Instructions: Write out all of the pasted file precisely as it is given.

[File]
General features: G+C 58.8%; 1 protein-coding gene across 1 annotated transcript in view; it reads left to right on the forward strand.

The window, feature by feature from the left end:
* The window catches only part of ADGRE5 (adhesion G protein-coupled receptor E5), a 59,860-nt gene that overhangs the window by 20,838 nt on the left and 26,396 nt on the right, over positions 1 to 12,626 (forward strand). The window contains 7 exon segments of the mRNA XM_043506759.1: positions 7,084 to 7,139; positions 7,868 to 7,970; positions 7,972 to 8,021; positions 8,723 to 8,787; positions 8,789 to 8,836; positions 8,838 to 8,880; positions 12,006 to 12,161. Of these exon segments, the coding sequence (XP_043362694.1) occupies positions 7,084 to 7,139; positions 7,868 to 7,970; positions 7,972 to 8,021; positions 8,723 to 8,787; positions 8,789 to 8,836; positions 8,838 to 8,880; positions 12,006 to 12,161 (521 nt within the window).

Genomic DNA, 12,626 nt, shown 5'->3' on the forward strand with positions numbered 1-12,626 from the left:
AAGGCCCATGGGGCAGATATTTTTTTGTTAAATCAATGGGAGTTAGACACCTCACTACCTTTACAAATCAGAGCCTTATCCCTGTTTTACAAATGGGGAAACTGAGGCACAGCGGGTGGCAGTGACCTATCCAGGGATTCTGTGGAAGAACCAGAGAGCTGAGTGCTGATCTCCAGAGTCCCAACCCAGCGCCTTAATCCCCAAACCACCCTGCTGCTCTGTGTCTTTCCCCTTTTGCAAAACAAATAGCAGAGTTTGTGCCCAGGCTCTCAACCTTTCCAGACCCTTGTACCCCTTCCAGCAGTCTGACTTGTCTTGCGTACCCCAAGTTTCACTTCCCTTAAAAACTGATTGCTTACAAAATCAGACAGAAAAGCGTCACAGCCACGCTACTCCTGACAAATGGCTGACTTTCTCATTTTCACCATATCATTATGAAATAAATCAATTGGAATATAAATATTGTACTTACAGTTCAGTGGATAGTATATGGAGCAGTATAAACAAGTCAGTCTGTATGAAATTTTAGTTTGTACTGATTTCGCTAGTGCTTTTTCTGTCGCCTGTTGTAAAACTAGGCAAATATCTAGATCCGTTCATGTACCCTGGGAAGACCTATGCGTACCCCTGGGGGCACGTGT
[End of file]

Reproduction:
General features: G+C 58.8%; 1 protein-coding gene across 1 annotated transcript in view; it reads left to right on the forward strand.

The window, feature by feature from the left end:
* The window catches only part of ADGRE5 (adhesion G protein-coupled receptor E5), a 59,860-nt gene that overhangs the window by 20,838 nt on the left and 26,396 nt on the right, over positions 1 to 12,626 (forward strand). The window contains 7 exon segments of the mRNA XM_043506759.1: positions 7,084 to 7,139; positions 7,868 to 7,970; positions 7,972 to 8,021; positions 8,723 to 8,787; positions 8,789 to 8,836; positions 8,838 to 8,880; positions 12,006 to 12,161. Of these exon segments, the coding sequence (XP_043362694.1) occupies positions 7,084 to 7,139; positions 7,868 to 7,970; positions 7,972 to 8,021; positions 8,723 to 8,787; positions 8,789 to 8,836; positions 8,838 to 8,880; positions 12,006 to 12,161 (521 nt within the window).

Genomic DNA, 12,626 nt, shown 5'->3' on the forward strand with positions numbered 1-12,626 from the left:
AAGGCCCATGGGGCAGATATTTTTTTGTTAAATCAATGGGAGTTAGACACCTCACTACCTTTACAAATCAGAGCCTTATCCCTGTTTTACAAATGGGGAAACTGAGGCACAGCGGGTGGCAGTGACCTATCCAGGGATTCTGTGGAAGAACCAGAGAGCTGAGTGCTGATCTCCAGAGTCCCAACCCAGCGCCTTAATCCCCAAACCACCCTGCTGCTCTGTGTCTTTCCCCTTTTGCAAAACAAATAGCAGAGTTTGTGCCCAGGCTCTCAACCTTTCCAGACCCTTGTACCCCTTCCAGCAGTCTGACTTGTCTTGCGTACCCCAAGTTTCACTTCCCTTAAAAACTGATTGCTTACAAAATCAGACAGAAAAGCGTCACAGCCACGCTACTCCTGACAAATGGCTGACTTTCTCATTTTCACCATATCATTATGAAATAAATCAATTGGAATATAAATATTGTACTTACAGTTCAGTGGATAGTATATGGAGCAGTATAAACAAGTCAGTCTGTATGAAATTTTAGTTTGTACTGATTTCGCTAGTGCTTTTTCTGTCGCCTGTTGTAAAACTAGGCAAATATCTAGATCCGTTCATGTACCCTGGGAAGACCTATGCGTACCCCTGGGGGCACGTGT